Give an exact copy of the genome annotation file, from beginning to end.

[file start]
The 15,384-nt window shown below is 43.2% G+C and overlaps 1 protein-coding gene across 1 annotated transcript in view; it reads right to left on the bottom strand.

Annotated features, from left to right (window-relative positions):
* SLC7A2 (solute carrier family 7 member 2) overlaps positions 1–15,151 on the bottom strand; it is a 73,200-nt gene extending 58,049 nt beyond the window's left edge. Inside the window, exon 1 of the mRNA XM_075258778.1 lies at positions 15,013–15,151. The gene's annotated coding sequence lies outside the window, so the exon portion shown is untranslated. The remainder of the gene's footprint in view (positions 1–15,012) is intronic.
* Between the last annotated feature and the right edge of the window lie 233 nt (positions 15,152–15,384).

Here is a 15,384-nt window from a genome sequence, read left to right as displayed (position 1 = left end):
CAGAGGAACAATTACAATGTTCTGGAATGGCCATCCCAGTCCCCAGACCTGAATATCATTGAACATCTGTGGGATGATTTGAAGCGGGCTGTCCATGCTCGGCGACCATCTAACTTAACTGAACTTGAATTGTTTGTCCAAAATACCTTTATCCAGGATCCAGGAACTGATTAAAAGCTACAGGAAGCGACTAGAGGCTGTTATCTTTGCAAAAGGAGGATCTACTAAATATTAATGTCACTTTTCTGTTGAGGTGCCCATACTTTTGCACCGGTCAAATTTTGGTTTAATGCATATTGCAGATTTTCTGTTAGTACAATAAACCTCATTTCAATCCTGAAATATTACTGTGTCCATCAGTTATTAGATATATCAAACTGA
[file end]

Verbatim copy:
The 15,384-nt window shown below is 43.2% G+C and overlaps 1 protein-coding gene across 1 annotated transcript in view; it reads right to left on the bottom strand.

Annotated features, from left to right (window-relative positions):
* SLC7A2 (solute carrier family 7 member 2) overlaps positions 1–15,151 on the bottom strand; it is a 73,200-nt gene extending 58,049 nt beyond the window's left edge. Inside the window, exon 1 of the mRNA XM_075258778.1 lies at positions 15,013–15,151. The gene's annotated coding sequence lies outside the window, so the exon portion shown is untranslated. The remainder of the gene's footprint in view (positions 1–15,012) is intronic.
* Between the last annotated feature and the right edge of the window lie 233 nt (positions 15,152–15,384).

Here is a 15,384-nt window from a genome sequence, read left to right as displayed (position 1 = left end):
CAGAGGAACAATTACAATGTTCTGGAATGGCCATCCCAGTCCCCAGACCTGAATATCATTGAACATCTGTGGGATGATTTGAAGCGGGCTGTCCATGCTCGGCGACCATCTAACTTAACTGAACTTGAATTGTTTGTCCAAAATACCTTTATCCAGGATCCAGGAACTGATTAAAAGCTACAGGAAGCGACTAGAGGCTGTTATCTTTGCAAAAGGAGGATCTACTAAATATTAATGTCACTTTTCTGTTGAGGTGCCCATACTTTTGCACCGGTCAAATTTTGGTTTAATGCATATTGCAGATTTTCTGTTAGTACAATAAACCTCATTTCAATCCTGAAATATTACTGTGTCCATCAGTTATTAGATATATCAAACTGA